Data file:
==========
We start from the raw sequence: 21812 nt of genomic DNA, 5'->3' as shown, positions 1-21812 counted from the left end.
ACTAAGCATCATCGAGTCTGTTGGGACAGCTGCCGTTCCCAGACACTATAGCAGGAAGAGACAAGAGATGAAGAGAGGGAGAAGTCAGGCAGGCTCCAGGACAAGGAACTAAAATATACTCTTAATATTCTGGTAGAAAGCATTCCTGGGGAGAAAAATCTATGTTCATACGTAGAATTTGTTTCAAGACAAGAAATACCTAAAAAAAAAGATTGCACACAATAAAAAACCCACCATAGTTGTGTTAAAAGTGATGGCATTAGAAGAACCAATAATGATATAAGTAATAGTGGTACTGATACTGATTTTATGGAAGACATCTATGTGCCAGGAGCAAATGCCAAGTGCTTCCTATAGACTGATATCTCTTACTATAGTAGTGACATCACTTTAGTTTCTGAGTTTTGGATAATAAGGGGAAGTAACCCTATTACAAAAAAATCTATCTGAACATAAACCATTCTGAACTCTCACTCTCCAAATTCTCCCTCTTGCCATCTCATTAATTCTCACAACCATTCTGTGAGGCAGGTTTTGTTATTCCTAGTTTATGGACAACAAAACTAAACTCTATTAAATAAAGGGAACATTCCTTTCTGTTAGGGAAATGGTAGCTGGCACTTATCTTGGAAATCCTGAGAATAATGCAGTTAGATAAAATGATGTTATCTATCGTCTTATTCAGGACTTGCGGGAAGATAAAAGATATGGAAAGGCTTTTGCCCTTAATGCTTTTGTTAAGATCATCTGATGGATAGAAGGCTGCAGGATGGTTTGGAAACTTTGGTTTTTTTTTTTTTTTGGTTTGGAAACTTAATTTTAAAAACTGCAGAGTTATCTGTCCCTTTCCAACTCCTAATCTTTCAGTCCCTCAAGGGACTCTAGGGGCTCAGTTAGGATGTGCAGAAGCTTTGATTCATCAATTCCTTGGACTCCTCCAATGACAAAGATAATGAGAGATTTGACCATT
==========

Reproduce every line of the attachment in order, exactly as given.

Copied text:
We start from the raw sequence: 21812 nt of genomic DNA, 5'->3' as shown, positions 1-21812 counted from the left end.
ACTAAGCATCATCGAGTCTGTTGGGACAGCTGCCGTTCCCAGACACTATAGCAGGAAGAGACAAGAGATGAAGAGAGGGAGAAGTCAGGCAGGCTCCAGGACAAGGAACTAAAATATACTCTTAATATTCTGGTAGAAAGCATTCCTGGGGAGAAAAATCTATGTTCATACGTAGAATTTGTTTCAAGACAAGAAATACCTAAAAAAAAAGATTGCACACAATAAAAAACCCACCATAGTTGTGTTAAAAGTGATGGCATTAGAAGAACCAATAATGATATAAGTAATAGTGGTACTGATACTGATTTTATGGAAGACATCTATGTGCCAGGAGCAAATGCCAAGTGCTTCCTATAGACTGATATCTCTTACTATAGTAGTGACATCACTTTAGTTTCTGAGTTTTGGATAATAAGGGGAAGTAACCCTATTACAAAAAAATCTATCTGAACATAAACCATTCTGAACTCTCACTCTCCAAATTCTCCCTCTTGCCATCTCATTAATTCTCACAACCATTCTGTGAGGCAGGTTTTGTTATTCCTAGTTTATGGACAACAAAACTAAACTCTATTAAATAAAGGGAACATTCCTTTCTGTTAGGGAAATGGTAGCTGGCACTTATCTTGGAAATCCTGAGAATAATGCAGTTAGATAAAATGATGTTATCTATCGTCTTATTCAGGACTTGCGGGAAGATAAAAGATATGGAAAGGCTTTTGCCCTTAATGCTTTTGTTAAGATCATCTGATGGATAGAAGGCTGCAGGATGGTTTGGAAACTTTGGTTTTTTTTTTTTTTTGGTTTGGAAACTTAATTTTAAAAACTGCAGAGTTATCTGTCCCTTTCCAACTCCTAATCTTTCAGTCCCTCAAGGGACTCTAGGGGCTCAGTTAGGATGTGCAGAAGCTTTGATTCATCAATTCCTTGGACTCCTCCAATGACAAAGATAATGAGAGATTTGACCATT